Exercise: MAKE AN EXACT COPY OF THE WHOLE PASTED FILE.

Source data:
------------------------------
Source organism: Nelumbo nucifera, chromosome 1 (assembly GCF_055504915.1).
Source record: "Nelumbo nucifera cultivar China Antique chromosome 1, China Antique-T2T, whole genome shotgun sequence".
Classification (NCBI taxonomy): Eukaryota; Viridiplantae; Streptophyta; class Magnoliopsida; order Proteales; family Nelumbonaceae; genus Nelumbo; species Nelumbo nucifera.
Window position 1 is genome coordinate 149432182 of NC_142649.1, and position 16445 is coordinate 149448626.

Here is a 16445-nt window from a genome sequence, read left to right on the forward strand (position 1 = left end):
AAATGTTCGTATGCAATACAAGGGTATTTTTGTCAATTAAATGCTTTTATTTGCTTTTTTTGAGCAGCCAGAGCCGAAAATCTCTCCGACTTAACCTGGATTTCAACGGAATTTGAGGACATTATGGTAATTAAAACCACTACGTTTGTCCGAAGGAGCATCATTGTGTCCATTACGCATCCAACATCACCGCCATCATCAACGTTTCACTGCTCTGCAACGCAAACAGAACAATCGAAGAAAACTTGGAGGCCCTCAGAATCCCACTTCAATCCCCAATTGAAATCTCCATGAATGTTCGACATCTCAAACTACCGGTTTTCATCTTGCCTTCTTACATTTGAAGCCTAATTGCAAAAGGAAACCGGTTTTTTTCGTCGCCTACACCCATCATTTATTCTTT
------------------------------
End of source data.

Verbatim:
Source organism: Nelumbo nucifera, chromosome 1 (assembly GCF_055504915.1).
Source record: "Nelumbo nucifera cultivar China Antique chromosome 1, China Antique-T2T, whole genome shotgun sequence".
Classification (NCBI taxonomy): Eukaryota; Viridiplantae; Streptophyta; class Magnoliopsida; order Proteales; family Nelumbonaceae; genus Nelumbo; species Nelumbo nucifera.
Window position 1 is genome coordinate 149432182 of NC_142649.1, and position 16445 is coordinate 149448626.

Here is a 16445-nt window from a genome sequence, read left to right on the forward strand (position 1 = left end):
AAATGTTCGTATGCAATACAAGGGTATTTTTGTCAATTAAATGCTTTTATTTGCTTTTTTTGAGCAGCCAGAGCCGAAAATCTCTCCGACTTAACCTGGATTTCAACGGAATTTGAGGACATTATGGTAATTAAAACCACTACGTTTGTCCGAAGGAGCATCATTGTGTCCATTACGCATCCAACATCACCGCCATCATCAACGTTTCACTGCTCTGCAACGCAAACAGAACAATCGAAGAAAACTTGGAGGCCCTCAGAATCCCACTTCAATCCCCAATTGAAATCTCCATGAATGTTCGACATCTCAAACTACCGGTTTTCATCTTGCCTTCTTACATTTGAAGCCTAATTGCAAAAGGAAACCGGTTTTTTTCGTCGCCTACACCCATCATTTATTCTTT